B.C. Cancer Agency nurse banned for falsifying patient records
Susan D'Aloisio admitted to falsifying records of patients' vital signs over at least a seven year period
A veteran nurse with the B.C. Cancer Agency has been banned from research work after admitting to years of falsifying patient records.
The CBC has learned that Susan D'Aloisio admitted to falsifying records of patients' vital signs for at least seven years, before she was let go last year.
According to the agency, concerns about D'Aloisio were first raised by a co-worker last May, prompting an agency-wide audit and an investigation by the College of Registered Nurses of British Columbia.
As a nurse in the clinical trials unit D'Aloisio recorded patient data critical to assessing new drugs and therapies used to fight cancer.
Fiona Walks, a vice-president with the Cancer Agency, says an audit showed the records of dozens of patients were affected. But she says no patients were ever at risk, because patient vital signs were also checked by doctors.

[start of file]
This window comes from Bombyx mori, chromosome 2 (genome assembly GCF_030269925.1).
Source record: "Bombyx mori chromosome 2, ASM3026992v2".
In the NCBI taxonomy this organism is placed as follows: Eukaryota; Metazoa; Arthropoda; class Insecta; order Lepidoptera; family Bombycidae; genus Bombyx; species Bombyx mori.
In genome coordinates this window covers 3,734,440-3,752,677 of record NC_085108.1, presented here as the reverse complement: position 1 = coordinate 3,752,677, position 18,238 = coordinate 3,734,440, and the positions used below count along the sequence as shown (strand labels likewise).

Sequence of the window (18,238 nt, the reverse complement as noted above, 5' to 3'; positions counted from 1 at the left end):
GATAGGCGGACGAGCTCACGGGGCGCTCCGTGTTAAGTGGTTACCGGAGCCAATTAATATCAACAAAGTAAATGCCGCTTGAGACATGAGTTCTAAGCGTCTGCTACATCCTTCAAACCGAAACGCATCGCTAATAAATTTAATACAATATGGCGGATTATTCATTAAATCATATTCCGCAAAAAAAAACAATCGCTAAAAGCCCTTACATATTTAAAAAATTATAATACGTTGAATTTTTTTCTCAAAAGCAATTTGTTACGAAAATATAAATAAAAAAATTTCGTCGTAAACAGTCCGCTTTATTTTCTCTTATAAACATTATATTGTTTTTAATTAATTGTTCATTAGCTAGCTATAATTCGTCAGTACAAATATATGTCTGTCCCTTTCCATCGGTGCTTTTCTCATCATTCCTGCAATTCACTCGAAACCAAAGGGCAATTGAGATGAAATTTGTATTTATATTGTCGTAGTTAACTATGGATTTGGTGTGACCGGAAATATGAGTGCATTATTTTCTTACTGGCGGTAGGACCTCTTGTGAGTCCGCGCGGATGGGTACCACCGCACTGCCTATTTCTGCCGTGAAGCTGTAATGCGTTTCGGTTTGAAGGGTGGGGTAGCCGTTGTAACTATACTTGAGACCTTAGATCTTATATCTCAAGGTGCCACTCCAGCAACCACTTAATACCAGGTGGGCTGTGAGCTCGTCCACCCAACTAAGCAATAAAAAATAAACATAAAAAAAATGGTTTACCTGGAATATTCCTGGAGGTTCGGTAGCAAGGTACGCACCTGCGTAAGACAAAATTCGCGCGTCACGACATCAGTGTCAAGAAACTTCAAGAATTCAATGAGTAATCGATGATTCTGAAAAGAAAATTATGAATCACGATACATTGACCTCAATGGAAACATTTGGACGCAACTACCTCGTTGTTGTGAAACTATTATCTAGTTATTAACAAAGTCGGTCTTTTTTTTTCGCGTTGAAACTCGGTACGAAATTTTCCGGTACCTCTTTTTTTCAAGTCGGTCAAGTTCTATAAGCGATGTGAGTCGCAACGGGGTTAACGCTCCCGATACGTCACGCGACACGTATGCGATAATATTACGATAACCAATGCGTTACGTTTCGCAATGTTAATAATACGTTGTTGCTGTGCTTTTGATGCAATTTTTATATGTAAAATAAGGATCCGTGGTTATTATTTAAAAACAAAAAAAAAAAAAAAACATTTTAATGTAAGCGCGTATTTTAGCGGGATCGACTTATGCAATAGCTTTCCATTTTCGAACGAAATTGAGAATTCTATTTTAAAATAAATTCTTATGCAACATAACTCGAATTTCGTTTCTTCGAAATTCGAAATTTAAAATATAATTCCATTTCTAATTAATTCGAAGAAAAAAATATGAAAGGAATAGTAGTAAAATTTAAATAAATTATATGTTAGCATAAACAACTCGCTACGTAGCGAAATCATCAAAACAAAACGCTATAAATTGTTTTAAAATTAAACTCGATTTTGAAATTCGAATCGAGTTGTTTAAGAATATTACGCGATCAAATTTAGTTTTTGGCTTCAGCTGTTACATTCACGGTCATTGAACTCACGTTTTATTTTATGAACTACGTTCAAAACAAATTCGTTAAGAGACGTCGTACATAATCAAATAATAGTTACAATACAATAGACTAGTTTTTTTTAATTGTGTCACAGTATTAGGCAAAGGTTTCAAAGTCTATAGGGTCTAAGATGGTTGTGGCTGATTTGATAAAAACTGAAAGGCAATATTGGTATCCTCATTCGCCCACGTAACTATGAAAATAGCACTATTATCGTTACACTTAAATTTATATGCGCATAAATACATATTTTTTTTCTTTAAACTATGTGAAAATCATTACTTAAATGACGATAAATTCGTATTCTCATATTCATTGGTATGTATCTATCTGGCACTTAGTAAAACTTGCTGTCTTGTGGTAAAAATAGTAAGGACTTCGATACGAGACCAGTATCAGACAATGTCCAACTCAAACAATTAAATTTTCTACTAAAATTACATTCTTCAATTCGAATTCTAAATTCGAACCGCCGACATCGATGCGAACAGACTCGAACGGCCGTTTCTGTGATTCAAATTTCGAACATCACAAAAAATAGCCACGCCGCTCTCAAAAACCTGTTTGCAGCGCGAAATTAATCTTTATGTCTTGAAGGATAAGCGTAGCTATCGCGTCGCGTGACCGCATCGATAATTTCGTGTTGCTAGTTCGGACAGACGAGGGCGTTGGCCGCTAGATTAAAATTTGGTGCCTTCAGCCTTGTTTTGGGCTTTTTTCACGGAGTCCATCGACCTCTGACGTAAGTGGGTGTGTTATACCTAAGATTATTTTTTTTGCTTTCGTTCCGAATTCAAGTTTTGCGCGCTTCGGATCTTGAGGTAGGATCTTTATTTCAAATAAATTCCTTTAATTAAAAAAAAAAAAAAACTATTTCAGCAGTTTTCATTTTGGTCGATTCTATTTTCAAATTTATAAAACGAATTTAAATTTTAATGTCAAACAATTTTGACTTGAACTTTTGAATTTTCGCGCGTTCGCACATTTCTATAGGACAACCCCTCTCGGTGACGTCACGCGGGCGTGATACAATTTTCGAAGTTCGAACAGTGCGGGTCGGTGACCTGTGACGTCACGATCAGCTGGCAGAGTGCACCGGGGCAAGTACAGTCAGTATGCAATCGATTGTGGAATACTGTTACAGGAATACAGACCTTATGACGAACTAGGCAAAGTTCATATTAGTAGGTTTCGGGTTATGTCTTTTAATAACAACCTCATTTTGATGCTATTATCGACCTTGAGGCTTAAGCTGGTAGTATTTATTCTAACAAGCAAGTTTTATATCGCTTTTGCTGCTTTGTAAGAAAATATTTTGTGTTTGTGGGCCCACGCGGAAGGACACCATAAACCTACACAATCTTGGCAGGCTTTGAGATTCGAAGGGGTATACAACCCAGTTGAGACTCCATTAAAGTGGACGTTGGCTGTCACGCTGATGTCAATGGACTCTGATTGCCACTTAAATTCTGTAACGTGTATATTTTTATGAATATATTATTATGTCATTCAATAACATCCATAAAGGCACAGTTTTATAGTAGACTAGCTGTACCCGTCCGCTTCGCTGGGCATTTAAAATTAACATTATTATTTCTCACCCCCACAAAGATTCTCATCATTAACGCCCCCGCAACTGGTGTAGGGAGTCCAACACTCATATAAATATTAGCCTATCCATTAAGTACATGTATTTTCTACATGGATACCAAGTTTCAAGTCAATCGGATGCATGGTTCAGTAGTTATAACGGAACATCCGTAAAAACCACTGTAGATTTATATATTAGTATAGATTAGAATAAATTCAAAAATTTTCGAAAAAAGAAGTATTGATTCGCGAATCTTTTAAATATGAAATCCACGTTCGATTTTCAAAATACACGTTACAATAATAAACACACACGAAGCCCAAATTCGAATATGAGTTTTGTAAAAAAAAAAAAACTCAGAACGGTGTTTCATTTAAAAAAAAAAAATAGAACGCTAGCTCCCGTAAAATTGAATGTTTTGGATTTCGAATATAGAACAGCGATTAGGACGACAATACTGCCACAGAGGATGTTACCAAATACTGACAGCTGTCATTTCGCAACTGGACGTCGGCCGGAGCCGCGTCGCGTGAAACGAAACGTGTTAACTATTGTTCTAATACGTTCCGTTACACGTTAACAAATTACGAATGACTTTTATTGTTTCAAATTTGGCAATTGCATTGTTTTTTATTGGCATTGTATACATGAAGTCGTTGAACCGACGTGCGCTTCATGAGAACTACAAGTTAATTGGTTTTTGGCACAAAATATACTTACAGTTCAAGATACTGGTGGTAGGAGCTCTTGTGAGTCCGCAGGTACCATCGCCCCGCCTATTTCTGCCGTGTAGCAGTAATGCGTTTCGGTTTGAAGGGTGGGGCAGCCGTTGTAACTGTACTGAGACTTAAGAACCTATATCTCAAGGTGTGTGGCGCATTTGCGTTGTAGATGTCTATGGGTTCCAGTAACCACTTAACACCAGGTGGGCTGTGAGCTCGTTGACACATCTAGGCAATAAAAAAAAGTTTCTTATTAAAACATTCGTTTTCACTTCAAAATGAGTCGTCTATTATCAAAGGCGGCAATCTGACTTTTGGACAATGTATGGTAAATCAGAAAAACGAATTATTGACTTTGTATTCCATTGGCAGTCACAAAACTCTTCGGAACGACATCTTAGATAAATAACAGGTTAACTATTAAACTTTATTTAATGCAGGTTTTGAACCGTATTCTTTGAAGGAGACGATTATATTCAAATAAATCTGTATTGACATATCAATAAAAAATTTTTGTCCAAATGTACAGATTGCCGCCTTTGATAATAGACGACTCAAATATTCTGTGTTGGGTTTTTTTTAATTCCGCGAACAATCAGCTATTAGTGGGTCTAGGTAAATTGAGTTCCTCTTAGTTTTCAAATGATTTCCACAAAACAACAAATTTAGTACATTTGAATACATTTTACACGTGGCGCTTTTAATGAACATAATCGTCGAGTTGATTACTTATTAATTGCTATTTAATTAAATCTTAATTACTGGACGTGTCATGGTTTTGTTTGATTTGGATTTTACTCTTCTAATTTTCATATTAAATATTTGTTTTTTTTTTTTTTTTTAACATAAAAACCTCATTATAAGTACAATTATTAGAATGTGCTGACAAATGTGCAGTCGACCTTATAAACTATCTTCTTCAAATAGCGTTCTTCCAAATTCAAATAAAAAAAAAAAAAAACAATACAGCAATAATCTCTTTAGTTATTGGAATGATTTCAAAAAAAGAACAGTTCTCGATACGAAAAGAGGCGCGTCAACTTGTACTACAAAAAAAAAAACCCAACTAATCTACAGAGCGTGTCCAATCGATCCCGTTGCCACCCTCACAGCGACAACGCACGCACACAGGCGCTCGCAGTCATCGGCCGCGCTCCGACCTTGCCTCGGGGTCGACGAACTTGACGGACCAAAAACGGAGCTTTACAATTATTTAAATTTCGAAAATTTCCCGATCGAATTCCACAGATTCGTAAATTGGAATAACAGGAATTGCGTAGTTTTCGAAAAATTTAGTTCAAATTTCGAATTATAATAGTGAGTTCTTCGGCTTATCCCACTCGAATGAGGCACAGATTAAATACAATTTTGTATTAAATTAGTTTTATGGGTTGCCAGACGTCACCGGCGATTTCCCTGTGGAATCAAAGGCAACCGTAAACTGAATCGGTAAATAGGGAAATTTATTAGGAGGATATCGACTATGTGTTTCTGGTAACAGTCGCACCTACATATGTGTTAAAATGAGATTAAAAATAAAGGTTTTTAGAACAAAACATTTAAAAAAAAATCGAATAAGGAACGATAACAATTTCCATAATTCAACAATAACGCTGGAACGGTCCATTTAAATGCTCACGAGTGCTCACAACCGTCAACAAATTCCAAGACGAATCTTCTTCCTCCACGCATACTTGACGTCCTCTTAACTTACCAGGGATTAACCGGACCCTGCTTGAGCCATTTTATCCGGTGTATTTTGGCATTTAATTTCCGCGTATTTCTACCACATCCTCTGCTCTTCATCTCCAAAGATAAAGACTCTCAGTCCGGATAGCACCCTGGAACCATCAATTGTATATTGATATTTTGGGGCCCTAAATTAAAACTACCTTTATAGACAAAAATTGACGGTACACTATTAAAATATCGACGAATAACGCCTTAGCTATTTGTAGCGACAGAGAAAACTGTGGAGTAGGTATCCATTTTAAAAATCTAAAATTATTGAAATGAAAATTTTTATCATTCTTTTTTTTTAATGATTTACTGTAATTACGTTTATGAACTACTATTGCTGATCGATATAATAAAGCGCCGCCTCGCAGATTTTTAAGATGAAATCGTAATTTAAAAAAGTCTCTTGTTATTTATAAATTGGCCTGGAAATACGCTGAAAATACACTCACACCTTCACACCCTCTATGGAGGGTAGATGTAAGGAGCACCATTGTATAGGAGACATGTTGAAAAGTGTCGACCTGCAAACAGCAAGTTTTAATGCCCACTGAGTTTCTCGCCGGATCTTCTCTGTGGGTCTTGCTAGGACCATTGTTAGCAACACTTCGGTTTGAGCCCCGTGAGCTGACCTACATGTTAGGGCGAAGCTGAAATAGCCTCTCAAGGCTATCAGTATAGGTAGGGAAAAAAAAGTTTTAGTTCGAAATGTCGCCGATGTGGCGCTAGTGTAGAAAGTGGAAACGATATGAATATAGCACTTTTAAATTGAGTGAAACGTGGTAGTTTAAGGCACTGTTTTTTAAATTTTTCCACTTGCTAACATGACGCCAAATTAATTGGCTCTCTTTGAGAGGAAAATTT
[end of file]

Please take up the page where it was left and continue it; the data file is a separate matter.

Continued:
"It certainly is a breach of trust and it's something that we've taken very seriously, and of course it did give us pause for thought and reflection," said Walks.
"All of us in leadership positions took a step back and worked with those who deliver care to patients, especially in the clinical trials area. We reviewed our safety processes. We reviewed our clinical care processes and also looked at our culture of safety."
Drug research affected?
But the agency was also worried about the impact on the integrity of drug research. D'Aloisio is listed on several research papers about cancer drugs posted on the internet.
"After our review we took it upon ourselves not just to notify the College of Registered Nurses, but certainly our clinical trial sponsors."
Walks says the sponsors also conducted their own investigations.
"No one wants to ever see this happen in their organization, and unfortunately, this happened in our organization."
D'Aloisio has now been banned by the B.C. College of Nurses from practising in a research setting, and before she can work as a nurse again she will need to complete remedial education.
Walks says she can't say what the motivation was for D'Aloisio to falsify the patient records.
"I'm coming up on my 30th anniversary of graduating as an RN myself and I have never seen something like this before."
With files from Jason Proctor